The MathML working group is studying ways to make Presentation MathML support accurate speech for ambiguous mathematical notations.

Both kinds of trees include nodes defined by the OMML entities listed in the following table along with the corresponding MathML entities

 Built-up Office Math Object OMML tag MathML Accent acc mover/munder Bar bar mover/munder Box box menclose (approx) BoxedFormula borderBox menclose Delimiters d mfenced or mrow with mo’s EquationArray eqArr mtable (with alignment groups) Fraction f mfrac FunctionApply func mrow with &FunctionApply; LeftSubSup sPre mmultiscripts (special case of) LowerLimit limLow munder Matrix m mtable Nary nary mrow followed by msubsup w n-ary mo Phantom phant mphantom and/or mpadded Radical rad msqrt/mroot GroupChar groupChr mover/munder Subscript sSub msub SubSup sSubSup msubsup Superscript sSup msup UpperLimit limUpp mover Ordinary text r mtext

MathML has additional nodes, some of which involve infix parsing to recognize, e.g., integrals. The OMML entities were defined for typographic reasons since they require special display handling. Interestingly the OMML entities also include useful semantics, such as identifying integrals and trigonometric functions without special parsing.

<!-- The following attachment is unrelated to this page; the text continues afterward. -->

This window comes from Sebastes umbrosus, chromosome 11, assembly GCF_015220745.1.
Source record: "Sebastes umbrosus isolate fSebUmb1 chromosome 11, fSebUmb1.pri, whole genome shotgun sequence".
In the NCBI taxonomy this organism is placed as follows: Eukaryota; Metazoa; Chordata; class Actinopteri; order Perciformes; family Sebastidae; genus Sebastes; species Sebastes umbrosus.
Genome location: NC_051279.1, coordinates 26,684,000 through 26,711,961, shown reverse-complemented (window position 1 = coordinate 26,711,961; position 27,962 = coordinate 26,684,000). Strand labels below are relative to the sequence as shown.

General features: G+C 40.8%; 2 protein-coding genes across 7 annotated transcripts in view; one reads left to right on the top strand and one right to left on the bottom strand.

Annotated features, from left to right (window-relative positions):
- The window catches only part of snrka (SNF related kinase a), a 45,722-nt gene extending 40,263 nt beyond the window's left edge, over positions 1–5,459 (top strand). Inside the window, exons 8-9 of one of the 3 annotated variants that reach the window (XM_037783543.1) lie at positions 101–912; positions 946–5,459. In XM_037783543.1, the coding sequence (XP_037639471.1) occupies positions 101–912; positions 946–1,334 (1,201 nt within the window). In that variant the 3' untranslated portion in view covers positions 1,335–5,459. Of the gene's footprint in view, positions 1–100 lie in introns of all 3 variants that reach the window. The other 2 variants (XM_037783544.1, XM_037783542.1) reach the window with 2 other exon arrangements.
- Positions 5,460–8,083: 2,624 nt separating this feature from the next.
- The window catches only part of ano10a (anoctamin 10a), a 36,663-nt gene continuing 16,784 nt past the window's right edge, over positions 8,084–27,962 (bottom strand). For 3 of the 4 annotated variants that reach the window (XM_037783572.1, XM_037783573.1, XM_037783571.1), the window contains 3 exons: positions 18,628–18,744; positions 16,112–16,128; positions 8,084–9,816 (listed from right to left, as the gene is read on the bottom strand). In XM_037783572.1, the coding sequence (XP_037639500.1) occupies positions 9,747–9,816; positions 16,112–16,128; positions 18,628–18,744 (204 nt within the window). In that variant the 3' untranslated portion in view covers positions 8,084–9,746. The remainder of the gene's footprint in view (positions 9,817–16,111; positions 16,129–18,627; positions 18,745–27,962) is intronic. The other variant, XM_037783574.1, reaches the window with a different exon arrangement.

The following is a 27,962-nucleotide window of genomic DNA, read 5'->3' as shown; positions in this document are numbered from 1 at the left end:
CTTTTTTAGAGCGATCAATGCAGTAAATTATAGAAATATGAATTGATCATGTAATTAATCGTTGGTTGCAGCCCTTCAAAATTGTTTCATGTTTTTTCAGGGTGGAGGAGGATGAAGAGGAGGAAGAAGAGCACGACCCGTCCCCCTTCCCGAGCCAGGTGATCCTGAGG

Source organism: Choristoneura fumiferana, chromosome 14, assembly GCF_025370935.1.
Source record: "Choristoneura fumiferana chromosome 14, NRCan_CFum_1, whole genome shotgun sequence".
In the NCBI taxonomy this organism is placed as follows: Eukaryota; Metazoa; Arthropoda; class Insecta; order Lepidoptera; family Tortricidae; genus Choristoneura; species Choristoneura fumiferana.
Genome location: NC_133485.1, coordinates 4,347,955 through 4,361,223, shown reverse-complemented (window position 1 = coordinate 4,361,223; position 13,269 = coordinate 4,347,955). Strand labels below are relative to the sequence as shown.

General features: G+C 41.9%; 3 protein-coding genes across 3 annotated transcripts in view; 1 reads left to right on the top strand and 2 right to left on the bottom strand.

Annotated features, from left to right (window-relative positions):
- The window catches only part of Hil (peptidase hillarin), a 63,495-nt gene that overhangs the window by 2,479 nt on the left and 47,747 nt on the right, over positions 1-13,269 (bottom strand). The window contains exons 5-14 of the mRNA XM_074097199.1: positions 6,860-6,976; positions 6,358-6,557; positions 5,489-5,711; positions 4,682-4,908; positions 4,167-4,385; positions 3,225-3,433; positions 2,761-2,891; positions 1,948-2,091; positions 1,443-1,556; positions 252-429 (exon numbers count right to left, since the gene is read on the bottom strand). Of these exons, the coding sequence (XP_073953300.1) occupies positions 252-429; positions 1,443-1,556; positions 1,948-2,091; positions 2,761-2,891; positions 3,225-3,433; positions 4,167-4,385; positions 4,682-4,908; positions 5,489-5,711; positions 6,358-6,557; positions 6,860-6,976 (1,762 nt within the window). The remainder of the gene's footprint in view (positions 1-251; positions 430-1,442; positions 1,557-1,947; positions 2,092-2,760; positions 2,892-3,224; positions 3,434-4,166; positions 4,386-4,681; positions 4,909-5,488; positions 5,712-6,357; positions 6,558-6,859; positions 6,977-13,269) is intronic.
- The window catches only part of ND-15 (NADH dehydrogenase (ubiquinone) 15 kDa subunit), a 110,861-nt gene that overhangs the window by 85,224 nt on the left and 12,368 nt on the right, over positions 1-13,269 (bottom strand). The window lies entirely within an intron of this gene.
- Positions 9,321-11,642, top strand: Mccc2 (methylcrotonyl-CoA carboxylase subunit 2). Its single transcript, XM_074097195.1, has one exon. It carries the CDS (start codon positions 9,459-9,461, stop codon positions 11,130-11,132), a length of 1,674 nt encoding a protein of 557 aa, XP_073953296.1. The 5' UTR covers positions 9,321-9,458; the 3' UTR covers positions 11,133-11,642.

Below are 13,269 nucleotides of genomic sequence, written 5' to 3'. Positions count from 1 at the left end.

In summary, math zones can be made accessible using display trees for which the node contents are spoken in the localized linear format and navigation is accomplished using simple arrow keys, Ctrl arrow keys, and the Home and End keys, or their Braille equivalents. Arriving at any particular insertion point, the user can hear or feel the math text and can edit the text in standard ways.